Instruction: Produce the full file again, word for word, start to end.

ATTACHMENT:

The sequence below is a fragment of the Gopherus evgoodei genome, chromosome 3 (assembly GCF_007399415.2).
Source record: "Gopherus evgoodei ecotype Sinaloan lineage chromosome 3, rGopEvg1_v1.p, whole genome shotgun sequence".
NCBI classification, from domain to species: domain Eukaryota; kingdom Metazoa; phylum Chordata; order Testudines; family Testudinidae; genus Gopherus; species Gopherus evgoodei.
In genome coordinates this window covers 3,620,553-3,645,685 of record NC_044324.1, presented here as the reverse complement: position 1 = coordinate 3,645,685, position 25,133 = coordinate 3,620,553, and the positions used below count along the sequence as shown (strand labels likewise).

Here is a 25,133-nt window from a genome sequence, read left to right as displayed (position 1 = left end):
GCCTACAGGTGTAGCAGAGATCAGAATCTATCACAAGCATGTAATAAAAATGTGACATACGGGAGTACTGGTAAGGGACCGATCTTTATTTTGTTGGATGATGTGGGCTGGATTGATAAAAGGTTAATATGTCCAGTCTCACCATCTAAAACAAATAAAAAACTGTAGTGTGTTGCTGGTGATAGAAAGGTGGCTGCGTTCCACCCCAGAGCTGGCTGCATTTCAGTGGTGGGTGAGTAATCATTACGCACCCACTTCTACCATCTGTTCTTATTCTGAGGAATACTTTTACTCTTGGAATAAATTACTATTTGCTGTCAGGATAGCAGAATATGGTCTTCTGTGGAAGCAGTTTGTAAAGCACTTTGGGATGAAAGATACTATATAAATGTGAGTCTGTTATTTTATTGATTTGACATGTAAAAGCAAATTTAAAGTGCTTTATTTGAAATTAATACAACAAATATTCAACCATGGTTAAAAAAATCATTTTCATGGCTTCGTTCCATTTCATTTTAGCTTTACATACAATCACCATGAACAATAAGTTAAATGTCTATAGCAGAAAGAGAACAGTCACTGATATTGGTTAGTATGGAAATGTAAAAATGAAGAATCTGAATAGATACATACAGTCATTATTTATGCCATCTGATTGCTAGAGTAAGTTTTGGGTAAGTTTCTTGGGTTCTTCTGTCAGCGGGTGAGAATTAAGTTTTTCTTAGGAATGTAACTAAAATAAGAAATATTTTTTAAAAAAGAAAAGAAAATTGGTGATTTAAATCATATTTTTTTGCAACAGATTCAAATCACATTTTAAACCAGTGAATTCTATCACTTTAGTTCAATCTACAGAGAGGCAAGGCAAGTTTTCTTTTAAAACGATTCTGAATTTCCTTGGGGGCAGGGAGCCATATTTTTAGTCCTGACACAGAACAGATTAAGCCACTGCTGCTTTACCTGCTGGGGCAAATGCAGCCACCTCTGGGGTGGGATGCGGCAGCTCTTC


The sequence below is a fragment of the Gopherus evgoodei genome, chromosome 3 (assembly GCF_007399415.2).
Source record: "Gopherus evgoodei ecotype Sinaloan lineage chromosome 3, rGopEvg1_v1.p, whole genome shotgun sequence".
NCBI classification, from domain to species: domain Eukaryota; kingdom Metazoa; phylum Chordata; order Testudines; family Testudinidae; genus Gopherus; species Gopherus evgoodei.
In genome coordinates this window covers 3,620,553-3,645,685 of record NC_044324.1, presented here as the reverse complement: position 1 = coordinate 3,645,685, position 25,133 = coordinate 3,620,553, and the positions used below count along the sequence as shown (strand labels likewise).

Here is a 25,133-nt window from a genome sequence, read left to right as displayed (position 1 = left end):
GCCTACAGGTGTAGCAGAGATCAGAATCTATCACAAGCATGTAATAAAAATGTGACATACGGGAGTACTGGTAAGGGACCGATCTTTATTTTGTTGGATGATGTGGGCTGGATTGATAAAAGGTTAATATGTCCAGTCTCACCATCTAAAACAAATAAAAAACTGTAGTGTGTTGCTGGTGATAGAAAGGTGGCTGCGTTCCACCCCAGAGCTGGCTGCATTTCAGTGGTGGGTGAGTAATCATTACGCACCCACTTCTACCATCTGTTCTTATTCTGAGGAATACTTTTACTCTTGGAATAAATTACTATTTGCTGTCAGGATAGCAGAATATGGTCTTCTGTGGAAGCAGTTTGTAAAGCACTTTGGGATGAAAGATACTATATAAATGTGAGTCTGTTATTTTATTGATTTGACATGTAAAAGCAAATTTAAAGTGCTTTATTTGAAATTAATACAACAAATATTCAACCATGGTTAAAAAAATCATTTTCATGGCTTCGTTCCATTTCATTTTAGCTTTACATACAATCACCATGAACAATAAGTTAAATGTCTATAGCAGAAAGAGAACAGTCACTGATATTGGTTAGTATGGAAATGTAAAAATGAAGAATCTGAATAGATACATACAGTCATTATTTATGCCATCTGATTGCTAGAGTAAGTTTTGGGTAAGTTTCTTGGGTTCTTCTGTCAGCGGGTGAGAATTAAGTTTTTCTTAGGAATGTAACTAAAATAAGAAATATTTTTTAAAAAAGAAAAGAAAATTGGTGATTTAAATCATATTTTTTTGCAACAGATTCAAATCACATTTTAAACCAGTGAATTCTATCACTTTAGTTCAATCTACAGAGAGGCAAGGCAAGTTTTCTTTTAAAACGATTCTGAATTTCCTTGGGGGCAGGGAGCCATATTTTTAGTCCTGACACAGAACAGATTAAGCCACTGCTGCTTTACCTGCTGGGGCAAATGCAGCCACCTCTGGGGTGGGATGCGGCAGCTCTTC